Self monitoring of type 2 diabetes more expensive and less effective
18 April 2008
The National Health Service (NHS) in the UK is spending £100 million
a year to help people with non-insulin treated type 2 diabetes monitor
their own blood sugar levels, but the process is more likely to make
them depressed than provide any long-term health benefits, according to
a series of articles published in bmj.com.
Globally one in twenty people have diabetes. The majority (85–95%)
have type 2 diabetes, in which the body has either stopped making
insulin or has difficulty making enough to convert blood sugar into the
fuel our bodies need. Cases of type 2 diabetes are on the increase in
It has been generally acknowledged that self monitoring of blood
glucose levels is beneficial for patients who have type 1 diabetes and
those with type 2 diabetes who use insulin to treat their condition.
However, the majority of people with type 2 diabetes do not use
insulin, and it is for this group of people that there has been debate
over the effectiveness of self monitoring. Yet, despite a lack of
evidence, self monitoring has been widely promoted for this group in
Dr Maurice O’Kane and colleagues from the University of Ulster,
report on a randomised controlled trial to assess whether self
monitoring has an effect on blood glucose levels and the incidence of
hypoglycaemia in people with newly diagnosed type 2 diabetes.
The researchers found no significant effect of self monitoring on
blood sugar levels or cases of hypoglycaemia after a year. However, the
patients in the self-monitoring group reported higher levels of
depression and anxiety.
Evidence suggests that some patients find self monitoring
“uncomfortable, intrusive and unpleasant”. And the researchers suggest
that the negative feelings reported in the study might be due to the
enforced discipline of regular monitoring without any obvious benefit,
rather than due to “feelings of powerlessness in the face of high blood
Self monitoring of blood glucose is the largest single management
cost associated with implementing more intensive blood glucose control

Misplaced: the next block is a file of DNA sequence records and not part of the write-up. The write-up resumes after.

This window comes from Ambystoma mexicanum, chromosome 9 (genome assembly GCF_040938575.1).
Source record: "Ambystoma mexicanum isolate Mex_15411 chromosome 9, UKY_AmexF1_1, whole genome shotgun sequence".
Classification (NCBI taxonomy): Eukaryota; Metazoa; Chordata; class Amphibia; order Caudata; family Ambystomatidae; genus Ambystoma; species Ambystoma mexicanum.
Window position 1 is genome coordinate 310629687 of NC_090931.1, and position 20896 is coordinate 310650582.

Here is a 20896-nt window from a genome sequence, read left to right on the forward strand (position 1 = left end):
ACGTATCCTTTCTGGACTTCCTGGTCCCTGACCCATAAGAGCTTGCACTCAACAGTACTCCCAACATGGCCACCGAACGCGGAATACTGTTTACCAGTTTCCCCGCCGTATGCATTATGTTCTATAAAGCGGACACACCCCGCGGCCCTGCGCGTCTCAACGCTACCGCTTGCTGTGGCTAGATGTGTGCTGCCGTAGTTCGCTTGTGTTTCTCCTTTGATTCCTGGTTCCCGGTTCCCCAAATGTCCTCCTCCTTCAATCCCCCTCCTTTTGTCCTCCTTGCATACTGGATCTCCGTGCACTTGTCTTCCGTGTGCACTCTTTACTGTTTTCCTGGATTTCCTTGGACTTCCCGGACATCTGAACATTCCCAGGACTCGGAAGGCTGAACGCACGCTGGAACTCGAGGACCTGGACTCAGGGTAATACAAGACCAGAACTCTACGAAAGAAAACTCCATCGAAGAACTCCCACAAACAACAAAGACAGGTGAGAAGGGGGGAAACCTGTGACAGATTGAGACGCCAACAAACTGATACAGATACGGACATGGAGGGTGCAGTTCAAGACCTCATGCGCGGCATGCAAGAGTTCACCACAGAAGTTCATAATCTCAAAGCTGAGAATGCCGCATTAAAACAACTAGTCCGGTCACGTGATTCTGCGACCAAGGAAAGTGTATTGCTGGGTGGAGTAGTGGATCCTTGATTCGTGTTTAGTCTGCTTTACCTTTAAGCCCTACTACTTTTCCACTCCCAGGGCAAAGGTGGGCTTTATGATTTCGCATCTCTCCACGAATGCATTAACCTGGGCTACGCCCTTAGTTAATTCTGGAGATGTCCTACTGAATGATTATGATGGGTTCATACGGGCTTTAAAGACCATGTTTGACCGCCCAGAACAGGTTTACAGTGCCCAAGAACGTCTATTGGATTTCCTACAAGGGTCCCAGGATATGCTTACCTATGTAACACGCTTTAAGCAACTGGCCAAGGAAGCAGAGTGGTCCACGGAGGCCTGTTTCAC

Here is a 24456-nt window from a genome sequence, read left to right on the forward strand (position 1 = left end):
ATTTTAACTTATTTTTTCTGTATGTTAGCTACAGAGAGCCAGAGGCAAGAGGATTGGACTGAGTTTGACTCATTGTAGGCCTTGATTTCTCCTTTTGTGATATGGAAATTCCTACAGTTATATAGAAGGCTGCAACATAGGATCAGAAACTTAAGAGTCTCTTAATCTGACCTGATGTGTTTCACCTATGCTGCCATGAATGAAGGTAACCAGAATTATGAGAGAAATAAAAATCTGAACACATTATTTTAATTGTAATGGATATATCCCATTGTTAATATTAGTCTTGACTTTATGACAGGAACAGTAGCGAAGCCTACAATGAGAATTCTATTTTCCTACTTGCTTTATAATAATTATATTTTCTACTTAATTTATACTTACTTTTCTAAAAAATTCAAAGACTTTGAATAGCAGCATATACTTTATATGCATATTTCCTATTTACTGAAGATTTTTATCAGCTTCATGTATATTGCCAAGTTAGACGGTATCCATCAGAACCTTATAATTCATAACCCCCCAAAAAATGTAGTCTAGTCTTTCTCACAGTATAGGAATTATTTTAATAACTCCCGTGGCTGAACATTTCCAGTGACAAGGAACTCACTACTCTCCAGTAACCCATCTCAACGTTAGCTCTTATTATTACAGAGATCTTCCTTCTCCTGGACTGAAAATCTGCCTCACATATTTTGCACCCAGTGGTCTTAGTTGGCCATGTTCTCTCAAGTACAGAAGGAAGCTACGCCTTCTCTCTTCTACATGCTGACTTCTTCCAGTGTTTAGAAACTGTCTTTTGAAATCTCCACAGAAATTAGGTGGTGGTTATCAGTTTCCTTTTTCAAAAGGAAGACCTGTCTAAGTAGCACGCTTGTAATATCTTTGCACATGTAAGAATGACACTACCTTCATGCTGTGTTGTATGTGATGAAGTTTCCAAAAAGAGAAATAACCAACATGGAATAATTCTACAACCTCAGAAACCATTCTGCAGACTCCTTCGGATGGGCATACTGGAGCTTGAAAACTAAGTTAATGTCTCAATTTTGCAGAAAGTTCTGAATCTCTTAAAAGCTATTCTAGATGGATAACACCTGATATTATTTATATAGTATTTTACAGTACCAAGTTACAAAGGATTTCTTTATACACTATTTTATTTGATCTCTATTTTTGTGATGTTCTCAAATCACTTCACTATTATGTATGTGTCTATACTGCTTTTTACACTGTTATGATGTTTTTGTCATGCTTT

in the UK, with costs of providing test strips increasing from £85m to
£118m between 2001 and 2003. Thus, it is important to establish if self
monitoring represents a cost effective use of resources that could
otherwise be used to finance other aspects of diabetes care.
In a separate study, Dr Judit Simon and colleagues from the
University of Oxford, analysed the cost-effectiveness of helping
patients with non-insulin treated type 2 diabetes self monitor their
blood glucose levels in addition to standardised usual care, using data
from the diabetes glycaemic education and monitoring (DiGEM) trial.
Their analysis confirms that self monitoring of blood glucose is
significantly more expensive than the standardised usual care. They
found that the additional healthcare costs of self monitoring were about
£90 per patient each year. Furthermore, people who self monitored
reported a lower quality of life probably owing to significant increases
in their levels of anxiety and depression.
The authors say that self monitoring in addition to standardised
usual care is unlikely to provide this group of patients with
significant lifetime health benefits or be cost effective for the NHS.
They conclude: “This study therefore provides no convincing evidence for
routinely recommending self monitoring to patients with non-insulin
treated type 2 diabetes.”
In an accompanying editorial, Professor Martin Gulliford argues that
the £100 million that is spent each year on self monitoring for this
group of patients: “Represents a substantial opportunity cost in terms
of alternative interventions that might have improved the health of
people with diabetes…[such as] more effective disease control measures
aimed not at blood glucose but also at blood pressure, cholesterol,
smoking, body weight, and physical activity.”